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Posted: October 16, 2009 12:30 a.m.

Hey, Mr. Postman

New Covington postmaster started as a carrier 33 years ago

Brittany Thomas/

Cathy Johnson

Shane Williams began his career with the United States Postal Service in 1976 as a carrier in his hometown of Tucker. In August he became Covington’s postmaster.

Soon after starting in Tucker he transferred to the federal annex in Atlanta — there are now two federal annexes in the city — and then to Covington in March of 1979.

When he began delivering mail to Covington residents 30 years ago, the post office had five city routes and eight rural routes. Today the post office services eight city routes and 43 rural routes.

Williams said that carrying is not as easy as people may think.

"Many times you don’t see the carrier in the building breaking down the mail for three to four hours preparing to take it on the road," he said.

Plus, carriers must deal with summer heat, winter cold, pouring rain and, of course, unfriendly dogs. But, lots of smiles and laughs lie along the route too.

"One day I went into City Pharmacy and it was the dead of summer and I was covered in sweat — I mean everything I had was soaked," Williams remembered," and Mr. Ed Stone came over with his medicine dropper and said ‘let me get a drop of that sweat — sweat from a federal worker is so rare, it’s got to cure cancer.’" 

He said the people on his route were the best part of his job.

"I can remember parents bringing home a child from the hospital and then that child coming out to the mailbox with his parents and then being old enough to get it himself, growing up, moving out and coming back home," he said.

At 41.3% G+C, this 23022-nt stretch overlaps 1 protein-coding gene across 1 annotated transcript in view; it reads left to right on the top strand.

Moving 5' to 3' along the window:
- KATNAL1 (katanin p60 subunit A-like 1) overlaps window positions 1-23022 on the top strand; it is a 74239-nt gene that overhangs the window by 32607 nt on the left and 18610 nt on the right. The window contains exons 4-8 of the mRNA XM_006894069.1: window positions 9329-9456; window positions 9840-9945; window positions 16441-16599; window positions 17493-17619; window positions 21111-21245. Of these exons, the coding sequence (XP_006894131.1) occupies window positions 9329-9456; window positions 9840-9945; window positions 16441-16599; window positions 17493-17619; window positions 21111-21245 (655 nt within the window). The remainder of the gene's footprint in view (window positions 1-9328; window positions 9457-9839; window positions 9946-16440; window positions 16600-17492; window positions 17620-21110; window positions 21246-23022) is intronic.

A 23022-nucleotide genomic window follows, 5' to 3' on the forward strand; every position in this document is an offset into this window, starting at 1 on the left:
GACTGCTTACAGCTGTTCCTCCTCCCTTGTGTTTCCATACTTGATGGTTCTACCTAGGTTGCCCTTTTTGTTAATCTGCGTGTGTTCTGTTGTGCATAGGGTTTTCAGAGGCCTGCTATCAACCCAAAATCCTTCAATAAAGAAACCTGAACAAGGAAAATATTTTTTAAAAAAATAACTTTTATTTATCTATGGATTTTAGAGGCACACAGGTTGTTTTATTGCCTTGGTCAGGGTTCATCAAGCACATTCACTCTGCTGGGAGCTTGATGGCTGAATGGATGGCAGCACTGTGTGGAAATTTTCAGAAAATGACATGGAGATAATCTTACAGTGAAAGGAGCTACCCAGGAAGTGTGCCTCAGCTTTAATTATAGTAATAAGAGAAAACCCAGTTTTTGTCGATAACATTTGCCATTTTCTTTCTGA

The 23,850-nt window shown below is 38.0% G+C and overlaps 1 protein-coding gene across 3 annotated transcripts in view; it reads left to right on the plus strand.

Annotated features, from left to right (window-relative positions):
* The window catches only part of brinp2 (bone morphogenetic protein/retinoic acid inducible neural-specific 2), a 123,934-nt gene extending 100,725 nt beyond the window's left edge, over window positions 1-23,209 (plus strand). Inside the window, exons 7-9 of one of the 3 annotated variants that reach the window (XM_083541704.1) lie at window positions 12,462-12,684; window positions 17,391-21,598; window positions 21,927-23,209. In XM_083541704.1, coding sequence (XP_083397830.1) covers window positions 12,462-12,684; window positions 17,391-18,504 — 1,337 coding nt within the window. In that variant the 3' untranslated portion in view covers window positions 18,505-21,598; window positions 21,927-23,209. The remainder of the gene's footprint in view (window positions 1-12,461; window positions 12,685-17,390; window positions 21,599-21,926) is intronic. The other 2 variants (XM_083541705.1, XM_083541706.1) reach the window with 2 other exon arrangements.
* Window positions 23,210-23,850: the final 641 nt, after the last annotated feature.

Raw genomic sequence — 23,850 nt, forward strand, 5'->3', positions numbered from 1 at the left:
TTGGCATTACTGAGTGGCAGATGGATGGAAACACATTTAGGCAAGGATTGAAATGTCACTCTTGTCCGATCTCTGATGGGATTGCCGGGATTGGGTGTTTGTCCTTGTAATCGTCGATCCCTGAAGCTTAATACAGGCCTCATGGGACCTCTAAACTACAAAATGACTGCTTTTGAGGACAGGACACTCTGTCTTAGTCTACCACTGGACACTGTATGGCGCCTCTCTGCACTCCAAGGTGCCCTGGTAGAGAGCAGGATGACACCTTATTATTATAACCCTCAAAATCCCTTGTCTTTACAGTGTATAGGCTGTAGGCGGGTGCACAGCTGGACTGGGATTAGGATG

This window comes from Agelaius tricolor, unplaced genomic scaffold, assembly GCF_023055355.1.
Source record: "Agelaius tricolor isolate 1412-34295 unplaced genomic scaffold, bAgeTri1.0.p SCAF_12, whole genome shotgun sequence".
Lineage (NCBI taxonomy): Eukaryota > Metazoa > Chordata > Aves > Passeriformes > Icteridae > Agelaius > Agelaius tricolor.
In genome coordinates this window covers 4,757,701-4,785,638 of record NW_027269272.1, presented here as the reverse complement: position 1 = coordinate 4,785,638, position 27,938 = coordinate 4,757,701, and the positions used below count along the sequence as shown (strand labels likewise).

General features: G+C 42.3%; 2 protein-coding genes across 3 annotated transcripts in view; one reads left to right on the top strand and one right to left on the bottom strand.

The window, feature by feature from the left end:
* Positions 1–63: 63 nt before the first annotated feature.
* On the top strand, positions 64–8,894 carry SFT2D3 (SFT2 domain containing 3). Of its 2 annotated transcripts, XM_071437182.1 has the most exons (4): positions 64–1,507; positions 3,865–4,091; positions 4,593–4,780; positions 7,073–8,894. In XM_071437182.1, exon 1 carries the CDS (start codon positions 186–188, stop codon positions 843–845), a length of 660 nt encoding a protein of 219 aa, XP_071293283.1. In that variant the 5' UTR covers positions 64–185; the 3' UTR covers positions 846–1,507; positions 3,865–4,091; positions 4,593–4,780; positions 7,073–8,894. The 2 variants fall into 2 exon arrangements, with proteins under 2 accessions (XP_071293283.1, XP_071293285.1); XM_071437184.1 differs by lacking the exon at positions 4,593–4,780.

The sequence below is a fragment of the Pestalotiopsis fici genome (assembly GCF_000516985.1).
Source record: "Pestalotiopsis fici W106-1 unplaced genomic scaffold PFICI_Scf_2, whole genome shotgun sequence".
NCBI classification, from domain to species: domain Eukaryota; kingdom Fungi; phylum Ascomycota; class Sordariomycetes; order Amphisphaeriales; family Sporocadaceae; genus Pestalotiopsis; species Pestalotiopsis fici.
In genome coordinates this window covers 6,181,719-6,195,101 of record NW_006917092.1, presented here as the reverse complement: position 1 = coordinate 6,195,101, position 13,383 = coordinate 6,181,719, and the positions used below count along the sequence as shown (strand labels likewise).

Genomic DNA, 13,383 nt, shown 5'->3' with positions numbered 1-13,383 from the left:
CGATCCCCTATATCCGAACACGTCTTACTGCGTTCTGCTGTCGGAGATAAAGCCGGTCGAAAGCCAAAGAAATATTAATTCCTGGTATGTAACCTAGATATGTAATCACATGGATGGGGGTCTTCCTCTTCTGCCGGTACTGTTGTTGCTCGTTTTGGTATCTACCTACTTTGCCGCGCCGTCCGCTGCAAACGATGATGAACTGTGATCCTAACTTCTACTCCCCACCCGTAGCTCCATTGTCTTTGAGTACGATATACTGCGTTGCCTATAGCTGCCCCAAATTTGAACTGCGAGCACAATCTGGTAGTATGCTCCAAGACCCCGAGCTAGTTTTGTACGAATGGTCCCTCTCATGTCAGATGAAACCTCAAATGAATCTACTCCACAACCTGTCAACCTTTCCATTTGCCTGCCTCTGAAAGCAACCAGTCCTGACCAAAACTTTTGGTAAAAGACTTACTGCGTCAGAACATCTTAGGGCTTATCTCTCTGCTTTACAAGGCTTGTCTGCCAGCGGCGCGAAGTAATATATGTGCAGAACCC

In 1992, Williams gave up his delivery truck for a desk and moved into management. For a few years prior to being named Covington’s postmaster, he worked as Social Circle’s postmaster.

As postmaster Williams said his goals for the Covington branch are to generate revenue and to provide excellent customer service to residents.

"I would like to encourage everyone to send personal letters, whether it’s for a birthday or a get-well card," he said.

He said that generations past often stored old letters and cards — everything from letters written by a soldier overseas to correspondence between boyfriends and girlfriends while home from college for the summer are treasured items that can be read over and over again. He said e-mails and text messages don’t offer the same sentimental value.

As far as customer service goes, he said he tries to ensure that the front window of the service center on Stalling Street is fully staffed especially during lunch hours. He also is working toward a goal of having all mail delivered by 5 p.m. and is looking for businesses on Salem Road and at the Ga. Highway 212 and Brown Bridge Road intersection that would like to be a Contract Postal Unit. He said CPUs offer convenience to customers and reduce traffic at the Covington office.

Williams said that any post office is only as good as its employees.

"Employees are our most important asset," he said. "We have a great group of employees."

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